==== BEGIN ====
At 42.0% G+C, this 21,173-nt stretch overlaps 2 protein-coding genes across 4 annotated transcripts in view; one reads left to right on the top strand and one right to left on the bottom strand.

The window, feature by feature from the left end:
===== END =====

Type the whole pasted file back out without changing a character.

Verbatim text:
At 42.0% G+C, this 21,173-nt stretch overlaps 2 protein-coding genes across 4 annotated transcripts in view; one reads left to right on the top strand and one right to left on the bottom strand.

The window, feature by feature from the left end: